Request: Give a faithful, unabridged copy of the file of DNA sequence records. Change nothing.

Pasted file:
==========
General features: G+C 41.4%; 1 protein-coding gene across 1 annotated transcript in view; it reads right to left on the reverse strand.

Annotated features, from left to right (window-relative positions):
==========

General features: G+C 41.4%; 1 protein-coding gene across 1 annotated transcript in view; it reads right to left on the reverse strand.

Annotated features, from left to right (window-relative positions):